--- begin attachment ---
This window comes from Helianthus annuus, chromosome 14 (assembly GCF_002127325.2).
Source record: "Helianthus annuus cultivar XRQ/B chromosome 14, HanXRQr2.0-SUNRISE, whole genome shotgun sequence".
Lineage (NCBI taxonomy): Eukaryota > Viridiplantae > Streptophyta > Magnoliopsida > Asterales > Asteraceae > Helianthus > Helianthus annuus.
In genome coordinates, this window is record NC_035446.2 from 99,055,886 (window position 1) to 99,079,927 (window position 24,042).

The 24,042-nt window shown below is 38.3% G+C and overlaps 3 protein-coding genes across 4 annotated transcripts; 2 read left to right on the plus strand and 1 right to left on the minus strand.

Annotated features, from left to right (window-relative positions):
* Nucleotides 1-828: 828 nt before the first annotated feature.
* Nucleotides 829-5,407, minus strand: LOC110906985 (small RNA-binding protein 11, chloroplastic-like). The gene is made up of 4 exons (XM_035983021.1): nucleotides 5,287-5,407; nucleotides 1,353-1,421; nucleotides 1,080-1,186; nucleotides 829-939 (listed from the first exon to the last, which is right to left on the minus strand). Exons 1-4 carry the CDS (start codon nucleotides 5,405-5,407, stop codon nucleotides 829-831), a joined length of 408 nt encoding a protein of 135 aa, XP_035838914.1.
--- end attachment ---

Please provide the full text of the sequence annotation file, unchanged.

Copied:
This window comes from Helianthus annuus, chromosome 14 (assembly GCF_002127325.2).
Source record: "Helianthus annuus cultivar XRQ/B chromosome 14, HanXRQr2.0-SUNRISE, whole genome shotgun sequence".
Lineage (NCBI taxonomy): Eukaryota > Viridiplantae > Streptophyta > Magnoliopsida > Asterales > Asteraceae > Helianthus > Helianthus annuus.
In genome coordinates, this window is record NC_035446.2 from 99,055,886 (window position 1) to 99,079,927 (window position 24,042).

The 24,042-nt window shown below is 38.3% G+C and overlaps 3 protein-coding genes across 4 annotated transcripts; 2 read left to right on the plus strand and 1 right to left on the minus strand.

Annotated features, from left to right (window-relative positions):
* Nucleotides 1-828: 828 nt before the first annotated feature.
* Nucleotides 829-5,407, minus strand: LOC110906985 (small RNA-binding protein 11, chloroplastic-like). The gene is made up of 4 exons (XM_035983021.1): nucleotides 5,287-5,407; nucleotides 1,353-1,421; nucleotides 1,080-1,186; nucleotides 829-939 (listed from the first exon to the last, which is right to left on the minus strand). Exons 1-4 carry the CDS (start codon nucleotides 5,405-5,407, stop codon nucleotides 829-831), a joined length of 408 nt encoding a protein of 135 aa, XP_035838914.1.